Sunday, October 27, 2013

A LITTLE BOOK WITH HEART, August 10, 2013 By M. Moran-Bishop - See all my reviews Amazon Verified Purchase(What's this?) This review is from: Charm: An Amazing Story of a Little Black Cat (Paperback) Leyla Atke's book Charm: An Amazing Story of a Little Black Cat is a little book with great magic and heart. It is a book that I don't believe you have to be a cat lover for it to touch your heart, instead if you are a lover of life you will find this book worth the time to read. It drew me in from page one and held my interest sometimes in sorrow, when tears sprang from my eyes unbidden, and sometimes in delight for the little black cat held enchantment in its soul. Ms. Atke held me in the palm of her hand as she laid out her story. It left me believing in the value of hope and miracles and wishing it wouldn't end. I believe Ms. Atke has a definite talent for story telling that can only continue to grow. She weaves her tale so naturally, she makes you believe it is all true and if it isn't it should be. The book contains charming illustrations done by the author and could be read by and to children as well as enjoyed by an adult. Highly Recommended!

Thursday, October 17, 2013

DINKY: THE NURSE MARE'S FOAL - A five star review by Doreen Cox - Author of Adventures In Mother Sitting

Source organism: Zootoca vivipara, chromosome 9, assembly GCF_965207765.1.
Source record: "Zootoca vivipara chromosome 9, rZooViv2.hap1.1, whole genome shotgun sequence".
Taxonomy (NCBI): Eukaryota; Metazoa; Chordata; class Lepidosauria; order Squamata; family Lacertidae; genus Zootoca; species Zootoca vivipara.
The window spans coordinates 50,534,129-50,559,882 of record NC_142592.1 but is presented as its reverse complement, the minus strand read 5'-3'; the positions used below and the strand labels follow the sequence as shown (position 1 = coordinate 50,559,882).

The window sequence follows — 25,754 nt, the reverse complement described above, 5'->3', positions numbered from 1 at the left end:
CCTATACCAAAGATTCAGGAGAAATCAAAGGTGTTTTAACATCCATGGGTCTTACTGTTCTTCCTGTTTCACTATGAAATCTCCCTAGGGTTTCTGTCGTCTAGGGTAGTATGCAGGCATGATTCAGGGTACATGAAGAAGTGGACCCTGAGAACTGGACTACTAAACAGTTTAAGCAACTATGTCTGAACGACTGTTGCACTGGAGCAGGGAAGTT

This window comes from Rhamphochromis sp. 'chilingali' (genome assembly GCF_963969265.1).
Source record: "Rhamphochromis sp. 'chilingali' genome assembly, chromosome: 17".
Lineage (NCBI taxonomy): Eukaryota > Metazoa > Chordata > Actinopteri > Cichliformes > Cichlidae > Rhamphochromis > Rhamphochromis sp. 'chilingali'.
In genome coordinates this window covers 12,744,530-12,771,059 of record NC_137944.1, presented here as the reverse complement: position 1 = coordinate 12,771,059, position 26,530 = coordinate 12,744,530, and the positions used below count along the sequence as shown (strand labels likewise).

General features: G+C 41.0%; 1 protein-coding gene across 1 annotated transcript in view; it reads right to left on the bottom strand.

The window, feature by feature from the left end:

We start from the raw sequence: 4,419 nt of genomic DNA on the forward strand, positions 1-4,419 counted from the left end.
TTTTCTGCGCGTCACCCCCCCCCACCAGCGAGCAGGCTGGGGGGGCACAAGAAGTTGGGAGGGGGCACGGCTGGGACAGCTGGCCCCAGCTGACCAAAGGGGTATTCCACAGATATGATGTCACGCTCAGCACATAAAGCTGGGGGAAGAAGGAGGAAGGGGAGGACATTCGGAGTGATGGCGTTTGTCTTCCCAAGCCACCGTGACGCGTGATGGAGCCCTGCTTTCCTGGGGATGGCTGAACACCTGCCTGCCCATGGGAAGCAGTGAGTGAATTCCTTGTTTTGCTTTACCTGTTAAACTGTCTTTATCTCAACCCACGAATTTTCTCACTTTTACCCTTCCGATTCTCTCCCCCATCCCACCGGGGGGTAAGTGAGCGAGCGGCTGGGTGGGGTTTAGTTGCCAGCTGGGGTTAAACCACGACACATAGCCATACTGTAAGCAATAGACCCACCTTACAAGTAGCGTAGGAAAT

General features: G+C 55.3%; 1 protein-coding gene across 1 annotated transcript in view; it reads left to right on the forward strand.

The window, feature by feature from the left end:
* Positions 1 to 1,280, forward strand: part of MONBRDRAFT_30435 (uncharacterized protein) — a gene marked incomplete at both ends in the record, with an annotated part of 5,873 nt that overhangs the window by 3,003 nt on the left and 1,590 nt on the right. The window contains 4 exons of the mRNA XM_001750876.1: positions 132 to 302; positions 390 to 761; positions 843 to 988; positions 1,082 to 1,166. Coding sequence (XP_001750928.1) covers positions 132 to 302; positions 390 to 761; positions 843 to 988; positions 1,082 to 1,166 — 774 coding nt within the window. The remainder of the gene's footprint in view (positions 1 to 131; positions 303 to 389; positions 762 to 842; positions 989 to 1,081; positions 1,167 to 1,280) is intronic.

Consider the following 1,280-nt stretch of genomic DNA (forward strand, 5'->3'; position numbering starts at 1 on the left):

Every so often, I come across a book that strongly pulls at me to read; Dinky was one of these. It is not an easy task for a writer to keep her reader’s interest when the story is written in first person. Ms. Bishop’s script with Dinky as the narrator of his story is exceptional. I loved this story – it is educational, emotionally engaging, insightfully written and so very rich in detail. A real-life foal, the author brought Dinky vividly to life for me, from page one. Ms. Bishop’s interpretations of Dinky’s thoughts during the initial months of his life were so heart-wrenching to read yet, from the beginning, I found myself captivated by Dinky’s spirit. Despite the incessant cruelty done to Dinky by humans – he was always famished, underfed, ignored and frightened – there is resilience in his nature that commanded my respect. After reading the synopsis, I expected to be angry, to cry when Dinky, a ‘junk foal,’ told his story of being taken from his mother, a mare caught up in man’s cruel practice of breeding her only for milk to nourish a high-dollar mare’s foal. It was almost unbearable, reading of the cruelty done to Dinky during his first few months of life – the overwhelming fear for his fate: being sold to a meat market or to tanners, or being adopted. In the words of Dinky: “I wasn’t prepared to believe in the possibility of good things.” The story shifted, becoming delightful and enlivening when the author and her husband adopted Dinky from a fair. At that point, my tears came then from reading Dinky’s accounts of his life in fresh air, with ample food, water and companionship. He tells us about learning to trust, to love and becoming part of a herd; and the silly ways in which he let the impishness in his spirit free. Since my read, I have wondered if Marta Moran Bishop is a ‘horse whisperer’; I do not know. However, I do believe that she is a woman who speaks horse. Dinky told me so.*****